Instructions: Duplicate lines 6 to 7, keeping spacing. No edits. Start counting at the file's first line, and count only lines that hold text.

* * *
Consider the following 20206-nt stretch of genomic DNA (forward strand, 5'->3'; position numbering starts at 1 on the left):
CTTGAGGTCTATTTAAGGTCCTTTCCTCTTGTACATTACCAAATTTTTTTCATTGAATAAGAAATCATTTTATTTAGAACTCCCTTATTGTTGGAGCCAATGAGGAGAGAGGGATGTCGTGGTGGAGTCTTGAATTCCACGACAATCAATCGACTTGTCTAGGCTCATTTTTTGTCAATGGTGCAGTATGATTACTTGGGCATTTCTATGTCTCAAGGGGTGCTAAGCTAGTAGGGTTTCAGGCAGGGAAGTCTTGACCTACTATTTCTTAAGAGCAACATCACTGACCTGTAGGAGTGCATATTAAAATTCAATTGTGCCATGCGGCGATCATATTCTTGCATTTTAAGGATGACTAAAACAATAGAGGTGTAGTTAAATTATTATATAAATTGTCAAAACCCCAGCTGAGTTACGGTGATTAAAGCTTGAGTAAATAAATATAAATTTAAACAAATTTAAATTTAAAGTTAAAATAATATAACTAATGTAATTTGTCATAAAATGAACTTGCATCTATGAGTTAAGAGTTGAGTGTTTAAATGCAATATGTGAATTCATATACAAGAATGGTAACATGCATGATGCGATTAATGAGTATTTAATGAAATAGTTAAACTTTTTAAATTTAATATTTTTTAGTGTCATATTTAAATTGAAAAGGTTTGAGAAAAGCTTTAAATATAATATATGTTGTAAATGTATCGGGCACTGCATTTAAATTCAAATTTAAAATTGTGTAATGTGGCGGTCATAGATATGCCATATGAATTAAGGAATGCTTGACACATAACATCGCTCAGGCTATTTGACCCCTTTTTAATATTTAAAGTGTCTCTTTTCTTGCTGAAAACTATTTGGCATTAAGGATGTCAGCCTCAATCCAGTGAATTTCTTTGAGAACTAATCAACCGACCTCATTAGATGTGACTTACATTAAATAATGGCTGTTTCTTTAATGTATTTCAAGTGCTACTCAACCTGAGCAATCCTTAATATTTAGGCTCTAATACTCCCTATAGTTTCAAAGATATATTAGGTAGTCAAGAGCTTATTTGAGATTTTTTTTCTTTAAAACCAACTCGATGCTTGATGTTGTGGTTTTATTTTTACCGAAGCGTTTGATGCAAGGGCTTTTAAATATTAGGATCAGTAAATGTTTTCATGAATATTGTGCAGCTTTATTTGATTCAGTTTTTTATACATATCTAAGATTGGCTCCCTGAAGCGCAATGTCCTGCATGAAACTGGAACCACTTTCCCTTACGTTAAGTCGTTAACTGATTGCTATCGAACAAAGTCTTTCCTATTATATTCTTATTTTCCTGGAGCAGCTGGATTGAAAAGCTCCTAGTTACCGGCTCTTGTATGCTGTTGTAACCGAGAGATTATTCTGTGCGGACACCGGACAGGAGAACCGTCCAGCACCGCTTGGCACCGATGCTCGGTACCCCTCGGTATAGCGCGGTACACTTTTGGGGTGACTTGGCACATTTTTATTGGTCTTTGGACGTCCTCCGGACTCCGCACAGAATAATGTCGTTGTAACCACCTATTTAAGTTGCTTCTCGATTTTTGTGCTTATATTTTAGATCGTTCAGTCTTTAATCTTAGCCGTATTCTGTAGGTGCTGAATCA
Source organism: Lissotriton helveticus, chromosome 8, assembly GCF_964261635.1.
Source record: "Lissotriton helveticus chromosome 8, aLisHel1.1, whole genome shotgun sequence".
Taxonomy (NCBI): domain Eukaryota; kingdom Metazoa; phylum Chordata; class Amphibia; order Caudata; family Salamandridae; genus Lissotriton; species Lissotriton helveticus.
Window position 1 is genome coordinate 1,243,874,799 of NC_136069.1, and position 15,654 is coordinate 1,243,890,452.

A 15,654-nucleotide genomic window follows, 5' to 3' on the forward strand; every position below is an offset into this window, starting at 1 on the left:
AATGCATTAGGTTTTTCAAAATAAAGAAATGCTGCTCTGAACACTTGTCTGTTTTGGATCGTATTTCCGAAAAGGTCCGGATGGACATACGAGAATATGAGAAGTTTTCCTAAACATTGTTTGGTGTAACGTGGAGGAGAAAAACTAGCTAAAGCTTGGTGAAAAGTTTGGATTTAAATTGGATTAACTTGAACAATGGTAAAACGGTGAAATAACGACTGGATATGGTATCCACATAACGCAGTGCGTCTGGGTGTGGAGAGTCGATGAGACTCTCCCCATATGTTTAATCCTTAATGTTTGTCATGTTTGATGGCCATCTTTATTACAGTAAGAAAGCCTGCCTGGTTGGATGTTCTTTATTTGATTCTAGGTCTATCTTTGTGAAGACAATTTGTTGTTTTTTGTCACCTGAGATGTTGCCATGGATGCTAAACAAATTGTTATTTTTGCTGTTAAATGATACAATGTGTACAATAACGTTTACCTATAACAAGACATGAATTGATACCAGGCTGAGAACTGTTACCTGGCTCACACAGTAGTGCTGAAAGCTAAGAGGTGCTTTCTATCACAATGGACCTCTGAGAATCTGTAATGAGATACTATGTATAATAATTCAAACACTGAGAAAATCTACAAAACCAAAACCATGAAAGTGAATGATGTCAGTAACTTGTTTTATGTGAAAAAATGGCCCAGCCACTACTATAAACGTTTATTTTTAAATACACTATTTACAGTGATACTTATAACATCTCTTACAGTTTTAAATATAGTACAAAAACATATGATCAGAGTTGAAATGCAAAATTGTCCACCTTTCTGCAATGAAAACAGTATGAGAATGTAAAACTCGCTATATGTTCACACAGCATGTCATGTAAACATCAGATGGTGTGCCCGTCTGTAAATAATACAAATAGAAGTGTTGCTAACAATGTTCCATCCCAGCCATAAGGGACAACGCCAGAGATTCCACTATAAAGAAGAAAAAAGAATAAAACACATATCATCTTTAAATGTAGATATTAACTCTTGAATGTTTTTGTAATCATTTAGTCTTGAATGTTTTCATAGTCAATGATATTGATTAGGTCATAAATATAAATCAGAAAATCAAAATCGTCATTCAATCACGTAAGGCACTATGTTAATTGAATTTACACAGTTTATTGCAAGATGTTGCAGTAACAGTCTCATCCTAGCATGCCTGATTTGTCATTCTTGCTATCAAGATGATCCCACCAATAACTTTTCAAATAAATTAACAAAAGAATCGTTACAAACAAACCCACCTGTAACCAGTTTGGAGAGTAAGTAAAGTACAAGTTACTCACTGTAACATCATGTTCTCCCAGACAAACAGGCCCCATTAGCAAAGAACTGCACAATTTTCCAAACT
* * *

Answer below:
Window position 1 is genome coordinate 1,243,874,799 of NC_136069.1, and position 15,654 is coordinate 1,243,890,452.

A 15,654-nucleotide genomic window follows, 5' to 3' on the forward strand; every position below is an offset into this window, starting at 1 on the left: